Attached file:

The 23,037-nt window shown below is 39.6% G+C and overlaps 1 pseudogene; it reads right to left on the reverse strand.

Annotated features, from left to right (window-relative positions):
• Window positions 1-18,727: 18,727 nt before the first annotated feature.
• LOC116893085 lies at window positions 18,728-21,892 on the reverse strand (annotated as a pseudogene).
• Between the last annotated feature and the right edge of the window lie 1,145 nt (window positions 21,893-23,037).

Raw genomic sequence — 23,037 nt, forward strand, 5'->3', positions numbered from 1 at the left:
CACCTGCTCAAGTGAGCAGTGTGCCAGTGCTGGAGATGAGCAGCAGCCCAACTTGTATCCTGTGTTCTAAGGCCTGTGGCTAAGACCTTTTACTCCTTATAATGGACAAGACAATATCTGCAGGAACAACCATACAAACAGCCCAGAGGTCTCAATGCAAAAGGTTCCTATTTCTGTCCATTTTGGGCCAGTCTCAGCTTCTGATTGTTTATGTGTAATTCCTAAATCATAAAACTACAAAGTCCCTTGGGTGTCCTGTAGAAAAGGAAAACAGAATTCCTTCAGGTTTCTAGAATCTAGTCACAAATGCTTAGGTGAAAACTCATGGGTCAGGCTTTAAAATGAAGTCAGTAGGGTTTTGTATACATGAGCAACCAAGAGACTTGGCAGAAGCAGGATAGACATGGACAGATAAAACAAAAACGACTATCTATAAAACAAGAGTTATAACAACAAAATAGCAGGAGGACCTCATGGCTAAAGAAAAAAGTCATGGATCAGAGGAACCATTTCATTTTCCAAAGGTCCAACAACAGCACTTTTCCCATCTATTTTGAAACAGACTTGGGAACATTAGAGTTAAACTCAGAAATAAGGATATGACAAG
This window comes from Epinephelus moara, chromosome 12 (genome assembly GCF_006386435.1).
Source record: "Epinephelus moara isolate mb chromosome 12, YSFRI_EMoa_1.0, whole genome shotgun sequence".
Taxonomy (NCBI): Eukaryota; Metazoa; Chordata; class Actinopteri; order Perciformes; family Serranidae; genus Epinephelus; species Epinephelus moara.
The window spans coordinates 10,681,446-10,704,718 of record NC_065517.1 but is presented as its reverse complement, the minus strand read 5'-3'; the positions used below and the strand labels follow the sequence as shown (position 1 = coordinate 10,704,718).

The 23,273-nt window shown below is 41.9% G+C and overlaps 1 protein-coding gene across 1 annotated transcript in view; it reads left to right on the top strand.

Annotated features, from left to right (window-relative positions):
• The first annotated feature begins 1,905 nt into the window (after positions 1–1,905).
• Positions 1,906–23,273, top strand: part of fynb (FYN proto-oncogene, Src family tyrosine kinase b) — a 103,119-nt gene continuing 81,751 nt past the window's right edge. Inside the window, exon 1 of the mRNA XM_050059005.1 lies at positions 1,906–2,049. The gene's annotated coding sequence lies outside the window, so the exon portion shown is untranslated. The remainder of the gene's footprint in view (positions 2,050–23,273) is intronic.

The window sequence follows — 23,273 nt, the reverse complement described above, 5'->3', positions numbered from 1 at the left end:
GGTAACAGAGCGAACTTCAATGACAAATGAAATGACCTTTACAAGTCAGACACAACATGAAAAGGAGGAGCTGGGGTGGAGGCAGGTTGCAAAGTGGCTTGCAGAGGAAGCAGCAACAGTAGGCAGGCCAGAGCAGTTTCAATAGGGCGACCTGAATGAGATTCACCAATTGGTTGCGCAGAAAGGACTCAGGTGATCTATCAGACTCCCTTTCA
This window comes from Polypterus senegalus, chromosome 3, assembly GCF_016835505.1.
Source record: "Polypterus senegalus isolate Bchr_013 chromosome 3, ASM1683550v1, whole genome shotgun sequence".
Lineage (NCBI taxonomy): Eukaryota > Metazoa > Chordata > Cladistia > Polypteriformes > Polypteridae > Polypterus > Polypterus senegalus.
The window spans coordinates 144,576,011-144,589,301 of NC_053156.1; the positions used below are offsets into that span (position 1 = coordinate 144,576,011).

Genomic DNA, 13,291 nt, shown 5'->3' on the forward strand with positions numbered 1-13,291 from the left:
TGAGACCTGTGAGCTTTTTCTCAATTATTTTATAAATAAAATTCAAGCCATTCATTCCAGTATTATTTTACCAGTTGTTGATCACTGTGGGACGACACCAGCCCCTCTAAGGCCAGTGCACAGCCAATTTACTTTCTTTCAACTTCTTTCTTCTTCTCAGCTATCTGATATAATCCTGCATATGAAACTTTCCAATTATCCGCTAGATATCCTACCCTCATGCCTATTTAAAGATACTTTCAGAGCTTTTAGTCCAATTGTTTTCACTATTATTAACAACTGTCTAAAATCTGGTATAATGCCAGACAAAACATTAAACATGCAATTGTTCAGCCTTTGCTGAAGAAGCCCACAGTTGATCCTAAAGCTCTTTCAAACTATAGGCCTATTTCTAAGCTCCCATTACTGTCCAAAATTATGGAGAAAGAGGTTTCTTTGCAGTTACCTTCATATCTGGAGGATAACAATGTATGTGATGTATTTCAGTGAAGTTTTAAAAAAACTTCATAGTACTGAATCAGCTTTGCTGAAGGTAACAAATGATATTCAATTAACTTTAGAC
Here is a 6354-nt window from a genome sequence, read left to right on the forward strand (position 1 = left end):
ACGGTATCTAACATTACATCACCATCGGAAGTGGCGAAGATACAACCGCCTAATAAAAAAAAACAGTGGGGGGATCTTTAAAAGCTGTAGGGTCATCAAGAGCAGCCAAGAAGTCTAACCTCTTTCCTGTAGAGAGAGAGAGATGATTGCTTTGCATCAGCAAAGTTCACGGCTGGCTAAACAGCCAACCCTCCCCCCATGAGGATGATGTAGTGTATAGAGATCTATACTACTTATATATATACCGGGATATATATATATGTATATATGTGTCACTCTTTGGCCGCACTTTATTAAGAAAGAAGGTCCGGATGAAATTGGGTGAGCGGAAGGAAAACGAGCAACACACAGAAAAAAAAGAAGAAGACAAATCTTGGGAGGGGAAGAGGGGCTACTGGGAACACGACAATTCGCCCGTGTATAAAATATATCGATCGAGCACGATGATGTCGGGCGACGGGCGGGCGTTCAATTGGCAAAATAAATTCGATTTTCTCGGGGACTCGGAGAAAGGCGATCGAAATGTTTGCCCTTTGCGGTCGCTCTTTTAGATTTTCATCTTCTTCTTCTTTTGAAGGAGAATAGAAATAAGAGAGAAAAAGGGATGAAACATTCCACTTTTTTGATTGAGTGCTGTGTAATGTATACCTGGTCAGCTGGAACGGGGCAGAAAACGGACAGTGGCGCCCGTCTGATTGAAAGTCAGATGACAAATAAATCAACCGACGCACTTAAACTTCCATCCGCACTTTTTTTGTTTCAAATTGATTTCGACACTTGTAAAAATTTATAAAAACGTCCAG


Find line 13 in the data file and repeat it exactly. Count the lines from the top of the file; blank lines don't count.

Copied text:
Annotated features, from left to right (window-relative positions):